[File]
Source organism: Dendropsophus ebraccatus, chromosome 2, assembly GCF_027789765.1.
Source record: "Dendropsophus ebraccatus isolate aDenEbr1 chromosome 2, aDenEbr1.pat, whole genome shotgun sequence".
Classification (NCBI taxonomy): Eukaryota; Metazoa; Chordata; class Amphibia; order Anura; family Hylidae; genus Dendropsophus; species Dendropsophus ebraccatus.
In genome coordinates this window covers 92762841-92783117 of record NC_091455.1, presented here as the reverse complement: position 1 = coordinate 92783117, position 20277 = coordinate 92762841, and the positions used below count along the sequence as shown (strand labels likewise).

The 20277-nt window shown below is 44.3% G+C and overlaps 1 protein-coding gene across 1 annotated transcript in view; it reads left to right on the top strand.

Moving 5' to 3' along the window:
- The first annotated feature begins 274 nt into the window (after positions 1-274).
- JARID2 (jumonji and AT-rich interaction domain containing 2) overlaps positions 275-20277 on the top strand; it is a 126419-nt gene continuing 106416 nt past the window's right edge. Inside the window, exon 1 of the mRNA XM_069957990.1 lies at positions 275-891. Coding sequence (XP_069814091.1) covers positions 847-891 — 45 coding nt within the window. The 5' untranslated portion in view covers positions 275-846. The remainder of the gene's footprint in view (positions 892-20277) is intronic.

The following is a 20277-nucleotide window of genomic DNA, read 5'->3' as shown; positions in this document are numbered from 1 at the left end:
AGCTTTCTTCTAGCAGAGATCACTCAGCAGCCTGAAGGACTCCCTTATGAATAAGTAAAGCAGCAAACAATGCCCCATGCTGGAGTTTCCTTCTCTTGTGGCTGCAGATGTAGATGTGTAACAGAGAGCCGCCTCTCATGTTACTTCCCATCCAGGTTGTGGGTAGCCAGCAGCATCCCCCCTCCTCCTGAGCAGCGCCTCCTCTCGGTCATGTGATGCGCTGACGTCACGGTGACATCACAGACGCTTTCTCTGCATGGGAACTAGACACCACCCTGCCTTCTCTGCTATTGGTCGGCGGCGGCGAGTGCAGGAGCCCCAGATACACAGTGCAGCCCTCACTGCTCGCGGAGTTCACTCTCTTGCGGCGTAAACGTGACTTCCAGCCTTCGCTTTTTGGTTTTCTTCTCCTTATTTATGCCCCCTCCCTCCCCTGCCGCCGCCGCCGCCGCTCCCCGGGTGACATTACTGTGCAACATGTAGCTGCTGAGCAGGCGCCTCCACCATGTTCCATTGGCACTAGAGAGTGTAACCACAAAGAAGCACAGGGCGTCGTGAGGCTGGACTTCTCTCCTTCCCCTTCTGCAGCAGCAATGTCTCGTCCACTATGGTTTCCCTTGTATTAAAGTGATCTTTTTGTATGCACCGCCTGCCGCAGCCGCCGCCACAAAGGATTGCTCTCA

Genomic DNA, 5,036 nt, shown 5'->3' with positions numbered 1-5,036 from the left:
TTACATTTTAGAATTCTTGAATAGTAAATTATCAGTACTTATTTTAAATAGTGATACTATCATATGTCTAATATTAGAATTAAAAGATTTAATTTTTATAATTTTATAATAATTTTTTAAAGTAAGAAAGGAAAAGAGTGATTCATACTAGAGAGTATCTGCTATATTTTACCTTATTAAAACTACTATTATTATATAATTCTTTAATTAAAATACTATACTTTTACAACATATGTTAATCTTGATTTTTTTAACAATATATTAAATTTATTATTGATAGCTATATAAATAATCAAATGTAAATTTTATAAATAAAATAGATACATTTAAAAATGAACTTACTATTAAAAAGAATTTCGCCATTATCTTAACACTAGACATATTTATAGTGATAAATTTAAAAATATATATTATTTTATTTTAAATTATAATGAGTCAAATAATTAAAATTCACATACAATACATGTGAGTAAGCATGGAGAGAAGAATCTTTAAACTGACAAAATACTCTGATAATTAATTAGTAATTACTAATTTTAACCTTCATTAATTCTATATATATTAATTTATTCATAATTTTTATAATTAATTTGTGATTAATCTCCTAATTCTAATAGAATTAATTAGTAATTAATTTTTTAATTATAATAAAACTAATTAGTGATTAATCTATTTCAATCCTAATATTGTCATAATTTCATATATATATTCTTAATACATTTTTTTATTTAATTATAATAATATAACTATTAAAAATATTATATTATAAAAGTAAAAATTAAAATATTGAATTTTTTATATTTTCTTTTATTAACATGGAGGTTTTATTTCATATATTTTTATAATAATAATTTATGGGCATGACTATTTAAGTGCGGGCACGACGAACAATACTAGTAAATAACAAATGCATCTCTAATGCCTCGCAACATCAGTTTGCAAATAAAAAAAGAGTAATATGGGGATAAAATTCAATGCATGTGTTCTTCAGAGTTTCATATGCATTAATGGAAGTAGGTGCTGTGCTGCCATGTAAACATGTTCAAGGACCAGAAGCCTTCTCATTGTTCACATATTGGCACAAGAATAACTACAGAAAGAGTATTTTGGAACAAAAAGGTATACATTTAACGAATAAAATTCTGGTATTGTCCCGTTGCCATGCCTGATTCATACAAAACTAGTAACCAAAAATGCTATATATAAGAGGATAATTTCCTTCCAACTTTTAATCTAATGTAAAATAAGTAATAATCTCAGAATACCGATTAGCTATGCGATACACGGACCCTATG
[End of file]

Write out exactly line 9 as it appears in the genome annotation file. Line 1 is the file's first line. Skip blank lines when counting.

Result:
The following is a 20277-nucleotide window of genomic DNA, read 5'->3' as shown; positions in this document are numbered from 1 at the left end: